ASBP: Combat Blood: A Commentary
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Combat Blood: A Commentary

04/10/2017
By Joseph-Luis Kilgo, ASBBC-E Education and Training NCOIC, Landstuhl, Germany
Most laboratory technicians can attest as why our career field could be considered the secret hero of the hospital or clinic. However, we rarely see the immediate impact from our hard work. Processing legitimate test results is a thankless job. After seven years in the Air Force, as a laboratory technician, I thought I had experienced all of the wonderful, yet hard work a lab tech could possibly go through. That is, until I was stationed in Germany.

In Landstuhl, Germany, there is a blood donor center that belongs to the Armed Services Blood Program; it is the only donor center in Europe that collects blood from the American military community for the American military community. I am a part of the Armed Services Blood Bank Center- Europe, or ASBBC-E. It’s a team made up of eight Soldiers, three Airmen, two Department of Defense civilians and three contractors. Together, we conduct two to three blood drives a week. Every drive occurs in a different location. This means we have to pack up, drive to the site, unload, work the eight hour blood drive, pack back up, drive back to the donor center, unload, stock the blood, and restock for the next day’s drive. Once Thursday approaches, we process all the units collected throughout the week.

Processing is a daunting task that seems to never end. It can be both physically and mentally draining, yet our team is able to accomplish this every single week. Once all testing is complete, we label and ship the blood products to any deployed location that needs it. We do this all while still following Food and Drug Administration, College of American Pathologists, AABB and additional guidelines.

Our team processes red blood cells, liquid plasma, recovered human plasma, fresh frozen plasma, and platelets. Our mission supports the U.S. Africa Command, U.S. Central Command and U.S. European Command, Landstuhl Medical Center, and mobile medical teams. Essentially, anyone receiving blood or blood products in a combat area or a military medical treatment facility will receive blood collected and processed by us or our teammates at one of the other ASBP blood donor centers around the world.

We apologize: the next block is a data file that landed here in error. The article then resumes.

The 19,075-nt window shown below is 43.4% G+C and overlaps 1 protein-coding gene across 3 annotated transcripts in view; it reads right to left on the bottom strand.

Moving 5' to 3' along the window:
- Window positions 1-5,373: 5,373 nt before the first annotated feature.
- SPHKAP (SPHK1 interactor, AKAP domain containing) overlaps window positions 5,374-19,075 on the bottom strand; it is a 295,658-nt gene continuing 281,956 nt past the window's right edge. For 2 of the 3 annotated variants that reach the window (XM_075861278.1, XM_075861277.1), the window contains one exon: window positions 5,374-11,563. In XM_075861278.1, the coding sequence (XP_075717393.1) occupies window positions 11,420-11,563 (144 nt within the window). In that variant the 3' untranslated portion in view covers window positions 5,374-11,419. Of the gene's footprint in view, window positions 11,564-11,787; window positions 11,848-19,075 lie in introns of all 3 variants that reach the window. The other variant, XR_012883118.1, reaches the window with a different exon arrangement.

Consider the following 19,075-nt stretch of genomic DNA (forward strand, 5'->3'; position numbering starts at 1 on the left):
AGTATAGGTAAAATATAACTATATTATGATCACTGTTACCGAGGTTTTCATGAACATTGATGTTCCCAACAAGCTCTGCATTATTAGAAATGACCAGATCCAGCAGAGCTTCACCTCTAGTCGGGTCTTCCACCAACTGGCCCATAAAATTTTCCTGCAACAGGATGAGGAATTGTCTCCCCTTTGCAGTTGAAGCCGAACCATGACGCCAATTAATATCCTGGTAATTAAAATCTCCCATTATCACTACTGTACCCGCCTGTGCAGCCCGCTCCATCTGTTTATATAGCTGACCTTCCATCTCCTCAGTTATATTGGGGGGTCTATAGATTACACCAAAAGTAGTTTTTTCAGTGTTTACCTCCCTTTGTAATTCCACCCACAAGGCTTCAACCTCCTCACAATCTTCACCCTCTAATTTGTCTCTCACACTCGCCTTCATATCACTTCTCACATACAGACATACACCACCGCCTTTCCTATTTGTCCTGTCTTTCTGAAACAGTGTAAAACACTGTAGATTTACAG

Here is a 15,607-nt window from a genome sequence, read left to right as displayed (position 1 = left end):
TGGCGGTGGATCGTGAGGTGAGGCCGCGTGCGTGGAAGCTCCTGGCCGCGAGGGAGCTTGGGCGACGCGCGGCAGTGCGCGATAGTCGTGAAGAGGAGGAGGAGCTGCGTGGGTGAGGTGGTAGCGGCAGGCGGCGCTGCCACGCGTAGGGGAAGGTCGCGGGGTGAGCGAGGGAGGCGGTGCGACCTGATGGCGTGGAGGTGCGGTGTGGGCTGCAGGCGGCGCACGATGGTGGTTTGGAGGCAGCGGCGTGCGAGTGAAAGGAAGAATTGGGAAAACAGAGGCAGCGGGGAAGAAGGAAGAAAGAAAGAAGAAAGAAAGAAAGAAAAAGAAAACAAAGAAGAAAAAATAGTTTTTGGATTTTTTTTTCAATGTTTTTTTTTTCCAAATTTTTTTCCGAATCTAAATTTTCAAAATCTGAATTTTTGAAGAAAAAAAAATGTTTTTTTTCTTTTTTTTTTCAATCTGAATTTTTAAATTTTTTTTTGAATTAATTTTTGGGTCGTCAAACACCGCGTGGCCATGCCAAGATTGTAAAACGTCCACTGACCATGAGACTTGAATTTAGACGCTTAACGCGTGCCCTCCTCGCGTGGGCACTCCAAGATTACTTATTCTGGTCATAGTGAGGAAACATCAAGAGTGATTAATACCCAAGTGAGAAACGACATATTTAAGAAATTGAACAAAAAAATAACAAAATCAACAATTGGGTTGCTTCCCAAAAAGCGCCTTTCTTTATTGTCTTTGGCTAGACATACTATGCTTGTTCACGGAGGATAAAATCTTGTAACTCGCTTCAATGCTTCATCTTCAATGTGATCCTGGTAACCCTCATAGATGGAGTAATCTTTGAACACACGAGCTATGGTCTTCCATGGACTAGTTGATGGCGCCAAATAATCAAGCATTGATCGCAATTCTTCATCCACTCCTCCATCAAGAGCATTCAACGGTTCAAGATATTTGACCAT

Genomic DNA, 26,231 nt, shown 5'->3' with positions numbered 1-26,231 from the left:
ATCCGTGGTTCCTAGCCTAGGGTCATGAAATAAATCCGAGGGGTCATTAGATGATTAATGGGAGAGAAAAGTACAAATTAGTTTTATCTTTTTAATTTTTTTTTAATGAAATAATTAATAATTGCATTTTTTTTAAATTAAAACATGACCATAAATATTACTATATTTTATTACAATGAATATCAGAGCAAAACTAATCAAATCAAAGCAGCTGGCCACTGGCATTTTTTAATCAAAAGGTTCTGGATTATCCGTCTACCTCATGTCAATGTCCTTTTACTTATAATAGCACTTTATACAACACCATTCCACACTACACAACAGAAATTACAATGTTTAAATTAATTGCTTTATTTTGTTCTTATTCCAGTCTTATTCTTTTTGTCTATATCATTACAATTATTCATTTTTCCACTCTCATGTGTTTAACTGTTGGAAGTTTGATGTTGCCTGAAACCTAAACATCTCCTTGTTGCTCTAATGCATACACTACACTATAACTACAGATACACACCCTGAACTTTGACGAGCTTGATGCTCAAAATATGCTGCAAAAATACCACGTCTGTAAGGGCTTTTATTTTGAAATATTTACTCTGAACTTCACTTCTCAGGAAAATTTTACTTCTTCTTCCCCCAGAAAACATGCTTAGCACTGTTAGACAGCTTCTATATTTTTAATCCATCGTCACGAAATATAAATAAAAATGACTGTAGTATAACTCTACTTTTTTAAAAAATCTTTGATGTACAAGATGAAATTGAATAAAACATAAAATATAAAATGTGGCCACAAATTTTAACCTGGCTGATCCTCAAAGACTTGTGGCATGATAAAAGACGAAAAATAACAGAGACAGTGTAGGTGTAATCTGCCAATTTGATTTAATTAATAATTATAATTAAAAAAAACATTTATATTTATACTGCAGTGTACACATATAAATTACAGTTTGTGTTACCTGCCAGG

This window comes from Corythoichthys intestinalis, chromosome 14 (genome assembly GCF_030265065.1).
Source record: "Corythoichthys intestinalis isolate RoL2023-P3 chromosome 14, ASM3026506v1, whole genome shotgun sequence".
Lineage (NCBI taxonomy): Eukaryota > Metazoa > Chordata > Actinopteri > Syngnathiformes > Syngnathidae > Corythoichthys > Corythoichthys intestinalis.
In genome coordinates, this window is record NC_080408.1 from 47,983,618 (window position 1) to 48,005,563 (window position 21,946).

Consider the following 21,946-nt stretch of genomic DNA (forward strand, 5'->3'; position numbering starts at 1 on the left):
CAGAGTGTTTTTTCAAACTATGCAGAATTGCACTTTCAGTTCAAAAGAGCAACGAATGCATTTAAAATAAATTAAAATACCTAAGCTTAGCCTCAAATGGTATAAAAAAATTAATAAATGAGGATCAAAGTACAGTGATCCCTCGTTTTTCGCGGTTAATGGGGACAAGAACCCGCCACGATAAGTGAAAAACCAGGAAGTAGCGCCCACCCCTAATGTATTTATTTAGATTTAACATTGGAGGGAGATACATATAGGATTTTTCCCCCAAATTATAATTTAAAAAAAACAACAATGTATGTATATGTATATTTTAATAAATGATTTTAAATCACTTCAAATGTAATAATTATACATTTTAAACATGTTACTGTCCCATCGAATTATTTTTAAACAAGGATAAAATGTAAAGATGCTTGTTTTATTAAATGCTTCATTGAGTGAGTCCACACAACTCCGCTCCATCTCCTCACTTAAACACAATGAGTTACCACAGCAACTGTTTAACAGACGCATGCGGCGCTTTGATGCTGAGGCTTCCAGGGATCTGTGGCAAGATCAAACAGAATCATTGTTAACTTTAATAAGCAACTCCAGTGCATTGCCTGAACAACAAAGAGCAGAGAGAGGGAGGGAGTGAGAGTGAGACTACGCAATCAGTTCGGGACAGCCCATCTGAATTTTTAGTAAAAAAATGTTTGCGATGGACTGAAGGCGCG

Many of our donors are people who have had firsthand experience with a family member, friend or loved one who needed to receive blood and they know how easy it is to help. Most people who don’t donate are either afraid of losing blood or are afraid of needles. For those of you in this category, I urge you to reconsider for the following reasons: We never have enough blood, for every one unit we collect, a deployed site is asking for two units. This blood is going straight toward injured Marines, Soldiers, Airmen and Sailors. The people that are hurt defending our country can survive many injuries if they receive sufficient blood products.

In the past, I never took blood donation advertisements seriously; I didn’t believe that I would actually save a life. In our program, I can tell you that your blood will make a difference in someone’s life. You can be the reason a member of the armed forces lives to see their family again. Though a lab tech may not see the fruit of their labor, this mission makes it hard to ignore our impact. This job has helped me to realize just how much the lab profession contributes to the health and well-being of patients worldwide. We know who we are and we know what we contribute.

About the Armed Services Blood Program
Since 1962, the Armed Services Blood Program has served as the sole provider of blood for the United States military. As a tri-service organization, the ASBP collects, processes, stores and distributes blood and blood products to Soldiers, Sailors, Airmen, Marines and their families worldwide. As one of four national blood collection organizations trusted to ensure the nation has a safe, potent blood supply, the ASBP works closely with our civilian counterparts by sharing donors on military installations where there are no military blood collection centers and by sharing blood products in times of need to maximize availability of this national treasure. To find out more about the ASBP or to schedule an appointment to donate, please visit www.militaryblood.dod.mil. To interact directly with ASBP staff members, see more photos or get the latest news, follow @militaryblood on Facebook, Twitter, Flickr, YouTube and Pinterest. Find the drop. Donate.

The Armed Services Blood Program is a proud recipient of the Army Maj. Gen. Keith L. Ware Public Affairs award for journalism.

This story was originally published in the March 2017 issue of AMT Events. Republished content may have been edited for length, clarity and to follow the ASBP style guidelines.